Paul Hallett, a resident of Beijing for 11 years, is chief executive of Schmap. He said the company combined its own vector mapping technology with map data from TeleAtlas, city information from WCities and tourist photos from Flickr to create a unique, free travel site.

The result is interactivity galore. You can generate dynamic maps with helpful links, play tours or create your own and see other people's photos and reviews of sights and attractions. The travel guides are searchable, customizable and updatable.

Despite the Beijing connection, only U.S. and European cities are available for now from Schmap. But Australian and New Zealand locations will be added this month, Hallett said, and Southeast Asian destinations will come online this year.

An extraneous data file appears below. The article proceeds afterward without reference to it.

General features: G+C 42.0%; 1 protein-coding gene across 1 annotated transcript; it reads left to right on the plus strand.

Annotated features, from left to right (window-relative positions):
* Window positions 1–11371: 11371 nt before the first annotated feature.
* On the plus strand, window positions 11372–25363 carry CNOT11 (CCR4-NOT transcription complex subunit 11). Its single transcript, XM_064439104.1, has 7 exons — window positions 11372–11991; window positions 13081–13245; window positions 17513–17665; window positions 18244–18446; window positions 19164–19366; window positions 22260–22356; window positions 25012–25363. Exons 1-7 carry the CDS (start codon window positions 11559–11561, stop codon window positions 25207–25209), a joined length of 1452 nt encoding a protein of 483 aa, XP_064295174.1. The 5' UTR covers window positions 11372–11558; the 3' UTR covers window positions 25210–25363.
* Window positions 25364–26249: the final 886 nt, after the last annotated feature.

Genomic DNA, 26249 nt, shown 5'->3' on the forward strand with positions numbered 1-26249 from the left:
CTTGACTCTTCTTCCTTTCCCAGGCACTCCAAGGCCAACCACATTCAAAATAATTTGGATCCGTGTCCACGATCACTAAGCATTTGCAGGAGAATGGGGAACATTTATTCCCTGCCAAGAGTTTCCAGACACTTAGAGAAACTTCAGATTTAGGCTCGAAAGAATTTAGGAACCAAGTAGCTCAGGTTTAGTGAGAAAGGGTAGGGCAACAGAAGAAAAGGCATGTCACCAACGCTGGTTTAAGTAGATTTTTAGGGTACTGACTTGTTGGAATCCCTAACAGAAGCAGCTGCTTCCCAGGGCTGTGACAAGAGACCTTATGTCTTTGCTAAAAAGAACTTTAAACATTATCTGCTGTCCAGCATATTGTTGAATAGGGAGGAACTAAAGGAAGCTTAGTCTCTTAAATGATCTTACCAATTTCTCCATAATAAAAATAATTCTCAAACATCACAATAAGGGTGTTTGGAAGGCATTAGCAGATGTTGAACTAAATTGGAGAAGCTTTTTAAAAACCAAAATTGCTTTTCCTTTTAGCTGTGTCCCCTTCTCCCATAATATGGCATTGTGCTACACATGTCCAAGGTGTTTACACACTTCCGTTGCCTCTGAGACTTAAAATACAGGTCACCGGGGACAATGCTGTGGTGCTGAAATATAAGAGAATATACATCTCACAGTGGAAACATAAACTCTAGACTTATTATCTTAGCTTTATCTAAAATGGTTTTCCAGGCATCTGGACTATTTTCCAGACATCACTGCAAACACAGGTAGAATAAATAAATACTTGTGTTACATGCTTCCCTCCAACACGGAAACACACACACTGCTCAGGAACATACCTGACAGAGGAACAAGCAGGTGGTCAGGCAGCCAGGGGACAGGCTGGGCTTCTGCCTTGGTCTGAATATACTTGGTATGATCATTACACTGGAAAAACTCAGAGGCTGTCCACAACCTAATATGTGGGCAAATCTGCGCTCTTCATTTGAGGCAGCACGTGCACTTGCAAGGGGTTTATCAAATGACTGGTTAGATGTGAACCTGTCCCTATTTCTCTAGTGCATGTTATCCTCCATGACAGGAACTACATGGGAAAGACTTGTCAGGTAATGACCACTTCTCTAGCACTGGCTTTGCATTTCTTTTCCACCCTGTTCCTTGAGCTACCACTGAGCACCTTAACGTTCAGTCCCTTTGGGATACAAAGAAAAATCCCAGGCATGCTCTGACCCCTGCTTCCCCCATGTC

More than 30 new travel guides are posted each month, with a goal of having 200 by November, which is also the month by which Hallett hopes to have a Macintosh version.
Schmap has been online for only four months, but for the past two, downloads of its Schmap player have doubled from the previous month. Hallett would not disclose numbers of hits, but he said the early reception "absolutely bowled us over."

The online travel guide business is already pretty crowded. But Hallett says Schmap's guides compare favorably with those from Trip Adviser, Lonely Planet and Frommer, for example, largely because of Schmap's interactivity.

The intention is to keep the site and service free, relying instead on income from sales from its travel store (set to open next week), licensing revenue from commercial customers and advertising.

Schmap's next big step up the creativity ladder is to make what is now essentially a closed, proprietary system exportable to a number of other formats, something Hallett forecasts will happen by the end of the year with Schmap 2.0.

Get the full story at the the International Herald Tribune